I did like hiking in  the mountains around La Paz, however, over 14.000 ft. already above the tree line, and even a short climb from Cotacota, and the views were spectacular.  The lower rock faces and escarpments were red, russet, and dark gold, lined and striated from earth shifts millenia ago, the snowcaps were just above, and the city of La Paz, the bowl where it sat, and the high altiplano of El Alto were all visible.  The air was crystal clear, bone dry, the sky a deep blue, and the sun radiant.

One day we drove to the top of Mt. Chacaltaya at 19,000 ft. where there was a ski slope.  The lift was a simple winch which you attached to your belt at the bottom of the glacier.  It hauled you up the 60 degree slope, and it was up to you to unhitch it before you got minced in the gears of the industrial age engine.  The view down to the altiplano, 4000 feet below, was spectacular – pools of intense copper blue and green, narrow abutments on the sides of rockslides, and the mauves, pinks, and magentas of the valley far below.

The ocean in Lima was the real thing – the crashing surf that I remembered from my childhood.  Some of the best surfing in the world, I was told, because of “fetch”, 3000 miles of open Pacific without hitting more than an atoll, which allowed the wind and ocean currents to build power and force, hit the shallow shelf off the coast, and rise up to 30 ft. waves.   It was always grey and misty in Lima, however, and what would have been a gloriously bright ocean was always dull and dark.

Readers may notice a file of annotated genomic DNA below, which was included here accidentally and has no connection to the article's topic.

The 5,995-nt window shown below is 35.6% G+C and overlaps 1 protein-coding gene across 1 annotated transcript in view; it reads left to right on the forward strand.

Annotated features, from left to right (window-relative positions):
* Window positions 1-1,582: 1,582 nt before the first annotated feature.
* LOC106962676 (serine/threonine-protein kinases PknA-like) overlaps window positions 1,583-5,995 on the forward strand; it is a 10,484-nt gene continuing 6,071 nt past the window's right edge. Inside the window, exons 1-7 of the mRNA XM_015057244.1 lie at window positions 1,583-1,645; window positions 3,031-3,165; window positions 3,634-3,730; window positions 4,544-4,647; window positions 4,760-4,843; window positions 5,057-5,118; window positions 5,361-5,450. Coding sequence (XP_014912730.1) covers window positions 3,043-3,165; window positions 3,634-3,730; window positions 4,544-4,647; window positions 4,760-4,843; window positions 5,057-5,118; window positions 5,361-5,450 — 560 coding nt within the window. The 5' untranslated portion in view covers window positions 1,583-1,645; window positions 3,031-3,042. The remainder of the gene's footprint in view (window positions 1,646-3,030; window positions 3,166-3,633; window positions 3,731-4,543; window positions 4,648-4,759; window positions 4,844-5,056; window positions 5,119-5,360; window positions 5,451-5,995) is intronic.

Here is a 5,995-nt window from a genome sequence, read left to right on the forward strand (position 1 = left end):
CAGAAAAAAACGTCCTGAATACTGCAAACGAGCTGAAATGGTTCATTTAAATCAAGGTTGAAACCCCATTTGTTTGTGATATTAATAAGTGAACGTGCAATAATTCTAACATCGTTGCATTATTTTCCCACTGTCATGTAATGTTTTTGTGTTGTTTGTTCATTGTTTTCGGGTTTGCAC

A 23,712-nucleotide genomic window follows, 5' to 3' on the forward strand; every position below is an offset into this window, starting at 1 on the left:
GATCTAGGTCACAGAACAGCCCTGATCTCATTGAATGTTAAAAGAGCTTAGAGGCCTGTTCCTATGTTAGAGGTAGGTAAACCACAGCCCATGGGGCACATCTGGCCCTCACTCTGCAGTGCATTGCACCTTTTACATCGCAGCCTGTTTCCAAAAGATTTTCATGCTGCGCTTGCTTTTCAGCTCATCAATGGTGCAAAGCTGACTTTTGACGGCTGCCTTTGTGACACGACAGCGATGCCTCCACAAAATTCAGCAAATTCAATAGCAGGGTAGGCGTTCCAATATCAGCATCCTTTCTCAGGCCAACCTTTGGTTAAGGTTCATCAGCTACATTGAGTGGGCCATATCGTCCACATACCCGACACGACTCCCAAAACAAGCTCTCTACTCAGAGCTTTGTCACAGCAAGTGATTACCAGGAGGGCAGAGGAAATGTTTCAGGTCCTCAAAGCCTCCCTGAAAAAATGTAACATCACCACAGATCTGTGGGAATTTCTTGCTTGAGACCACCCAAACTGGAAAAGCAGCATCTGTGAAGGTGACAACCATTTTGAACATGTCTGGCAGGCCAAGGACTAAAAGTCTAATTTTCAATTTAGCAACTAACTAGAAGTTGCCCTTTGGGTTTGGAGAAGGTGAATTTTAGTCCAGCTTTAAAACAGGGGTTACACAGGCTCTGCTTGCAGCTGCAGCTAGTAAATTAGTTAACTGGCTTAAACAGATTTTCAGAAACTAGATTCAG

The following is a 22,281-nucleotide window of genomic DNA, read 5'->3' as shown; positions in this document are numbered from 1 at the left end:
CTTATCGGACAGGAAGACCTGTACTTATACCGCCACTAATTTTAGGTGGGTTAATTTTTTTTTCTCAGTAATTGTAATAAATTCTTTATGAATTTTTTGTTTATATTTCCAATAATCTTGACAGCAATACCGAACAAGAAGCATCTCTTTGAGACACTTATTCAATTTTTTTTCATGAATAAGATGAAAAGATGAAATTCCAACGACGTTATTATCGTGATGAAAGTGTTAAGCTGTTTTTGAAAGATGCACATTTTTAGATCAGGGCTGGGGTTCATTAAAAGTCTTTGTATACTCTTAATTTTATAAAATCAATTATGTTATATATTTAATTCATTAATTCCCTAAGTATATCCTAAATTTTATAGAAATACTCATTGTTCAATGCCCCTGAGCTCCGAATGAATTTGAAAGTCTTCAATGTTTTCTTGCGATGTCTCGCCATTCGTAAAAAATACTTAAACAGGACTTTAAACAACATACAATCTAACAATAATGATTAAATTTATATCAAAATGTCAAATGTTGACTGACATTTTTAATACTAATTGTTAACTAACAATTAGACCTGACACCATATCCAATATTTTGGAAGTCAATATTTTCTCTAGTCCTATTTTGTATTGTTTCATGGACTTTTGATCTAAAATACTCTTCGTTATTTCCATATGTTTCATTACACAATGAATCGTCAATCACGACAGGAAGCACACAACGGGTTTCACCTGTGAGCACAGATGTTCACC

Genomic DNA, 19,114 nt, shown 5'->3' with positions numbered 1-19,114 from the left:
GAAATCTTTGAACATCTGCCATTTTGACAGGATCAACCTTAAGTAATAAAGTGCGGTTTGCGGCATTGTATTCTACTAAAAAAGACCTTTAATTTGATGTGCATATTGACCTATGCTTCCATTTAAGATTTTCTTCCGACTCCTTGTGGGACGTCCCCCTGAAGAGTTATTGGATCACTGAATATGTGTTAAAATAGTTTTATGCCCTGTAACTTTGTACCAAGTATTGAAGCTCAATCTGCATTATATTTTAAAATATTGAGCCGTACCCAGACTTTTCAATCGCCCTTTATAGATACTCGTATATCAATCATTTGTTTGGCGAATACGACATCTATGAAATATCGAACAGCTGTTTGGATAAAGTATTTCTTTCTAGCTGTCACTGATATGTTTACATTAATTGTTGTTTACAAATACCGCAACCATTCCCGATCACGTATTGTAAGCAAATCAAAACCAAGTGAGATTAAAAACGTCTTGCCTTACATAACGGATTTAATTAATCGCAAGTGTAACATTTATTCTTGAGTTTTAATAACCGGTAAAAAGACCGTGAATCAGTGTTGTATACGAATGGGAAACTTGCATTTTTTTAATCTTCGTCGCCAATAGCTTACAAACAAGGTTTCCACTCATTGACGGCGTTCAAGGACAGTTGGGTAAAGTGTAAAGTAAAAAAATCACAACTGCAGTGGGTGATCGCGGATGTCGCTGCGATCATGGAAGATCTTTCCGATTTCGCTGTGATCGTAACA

My favorite beaches have always been tropical and Caribbean.  The turquoise color of the water, the bright, warm sunshine, a special gift in winter, the light breeze and regal palm trees on white sand are the perfect combination.  My favorite was on the Samana Peninsula of the Dominican Republic.  When we went there in the 80s, it was still a simple place with a few cabanas under the palms, open thatch roof bar by the water, prix fixe, all you could eat and drink including fresh lobster caught on the reefs just off shore, pina coladas, and grilled snapper.  The mountains were just behind us, and a few small villages; otherwise it was just ten cabanas, perfect weather, and that sense of pure sensuous pleasure I always get when the weather and water are warm, the sun is bright, and everything is beautiful.

Getting to this tropical idyll was another thing.  We decided on the first trip to fly to a small airport relatively near Samana, rent a car, and drive over the mountains.  What we were not told was that the tarred highway ends about 25 miles from the beach, there are only rutted tracks the rest of the way. “Are you sure you want to drive down there?”, asked one of the local people we met having made the ascent and were ready to angle down the mountain.  “Very dangerous”.